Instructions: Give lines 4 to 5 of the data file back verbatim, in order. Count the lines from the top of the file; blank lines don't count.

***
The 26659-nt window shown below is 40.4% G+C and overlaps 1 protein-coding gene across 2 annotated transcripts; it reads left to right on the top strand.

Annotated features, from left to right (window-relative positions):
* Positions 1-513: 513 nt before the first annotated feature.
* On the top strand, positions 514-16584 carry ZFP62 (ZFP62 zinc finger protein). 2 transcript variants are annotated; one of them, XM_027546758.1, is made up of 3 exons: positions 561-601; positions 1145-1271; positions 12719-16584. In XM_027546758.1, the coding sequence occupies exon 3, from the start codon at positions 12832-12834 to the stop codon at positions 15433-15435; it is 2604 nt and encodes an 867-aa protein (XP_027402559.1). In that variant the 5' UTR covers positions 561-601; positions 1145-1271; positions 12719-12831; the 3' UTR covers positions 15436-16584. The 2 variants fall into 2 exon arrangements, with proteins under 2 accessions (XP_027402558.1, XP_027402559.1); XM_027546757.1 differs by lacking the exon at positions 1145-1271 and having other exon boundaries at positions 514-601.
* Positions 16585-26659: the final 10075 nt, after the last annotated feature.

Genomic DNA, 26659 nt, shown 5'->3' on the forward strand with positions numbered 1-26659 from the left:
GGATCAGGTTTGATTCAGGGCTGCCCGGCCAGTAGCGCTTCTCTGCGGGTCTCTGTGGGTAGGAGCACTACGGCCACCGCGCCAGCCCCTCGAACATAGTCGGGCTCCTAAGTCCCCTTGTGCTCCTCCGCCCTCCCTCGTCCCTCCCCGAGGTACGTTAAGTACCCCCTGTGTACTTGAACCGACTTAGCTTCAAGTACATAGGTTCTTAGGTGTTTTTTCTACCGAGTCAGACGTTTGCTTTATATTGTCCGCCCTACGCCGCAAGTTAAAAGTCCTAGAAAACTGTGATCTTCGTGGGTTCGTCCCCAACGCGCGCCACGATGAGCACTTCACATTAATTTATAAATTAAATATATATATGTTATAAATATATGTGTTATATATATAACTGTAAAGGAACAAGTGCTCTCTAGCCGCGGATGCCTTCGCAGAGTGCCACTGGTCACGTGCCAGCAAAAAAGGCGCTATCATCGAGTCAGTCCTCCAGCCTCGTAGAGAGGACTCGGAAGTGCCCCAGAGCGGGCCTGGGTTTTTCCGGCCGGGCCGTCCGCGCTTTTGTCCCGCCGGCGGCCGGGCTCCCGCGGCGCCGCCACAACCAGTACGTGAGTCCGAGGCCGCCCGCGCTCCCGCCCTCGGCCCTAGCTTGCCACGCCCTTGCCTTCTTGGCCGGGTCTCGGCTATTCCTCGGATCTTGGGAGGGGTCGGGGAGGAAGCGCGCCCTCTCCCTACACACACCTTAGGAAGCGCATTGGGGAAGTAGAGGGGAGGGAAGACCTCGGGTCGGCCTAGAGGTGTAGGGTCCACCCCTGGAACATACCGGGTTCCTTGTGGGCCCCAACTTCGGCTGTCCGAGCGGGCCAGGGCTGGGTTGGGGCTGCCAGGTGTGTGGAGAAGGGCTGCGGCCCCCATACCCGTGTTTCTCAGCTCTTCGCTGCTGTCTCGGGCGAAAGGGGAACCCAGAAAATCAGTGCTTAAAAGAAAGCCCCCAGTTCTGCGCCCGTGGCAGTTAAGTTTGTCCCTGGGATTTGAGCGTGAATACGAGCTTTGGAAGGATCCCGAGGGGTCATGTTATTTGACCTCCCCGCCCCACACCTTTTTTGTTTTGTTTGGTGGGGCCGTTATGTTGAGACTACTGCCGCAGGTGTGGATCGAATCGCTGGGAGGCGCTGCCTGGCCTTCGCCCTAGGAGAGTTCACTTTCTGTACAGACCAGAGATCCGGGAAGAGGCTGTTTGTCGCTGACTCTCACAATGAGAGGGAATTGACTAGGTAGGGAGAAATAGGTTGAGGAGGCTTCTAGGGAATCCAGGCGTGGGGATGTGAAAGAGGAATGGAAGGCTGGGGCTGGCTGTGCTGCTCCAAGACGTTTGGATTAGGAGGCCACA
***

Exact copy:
* On the top strand, positions 514-16584 carry ZFP62 (ZFP62 zinc finger protein). 2 transcript variants are annotated; one of them, XM_027546758.1, is made up of 3 exons: positions 561-601; positions 1145-1271; positions 12719-16584. In XM_027546758.1, the coding sequence occupies exon 3, from the start codon at positions 12832-12834 to the stop codon at positions 15433-15435; it is 2604 nt and encodes an 867-aa protein (XP_027402559.1). In that variant the 5' UTR covers positions 561-601; positions 1145-1271; positions 12719-12831; the 3' UTR covers positions 15436-16584. The 2 variants fall into 2 exon arrangements, with proteins under 2 accessions (XP_027402558.1, XP_027402559.1); XM_027546757.1 differs by lacking the exon at positions 1145-1271 and having other exon boundaries at positions 514-601.
* Positions 16585-26659: the final 10075 nt, after the last annotated feature.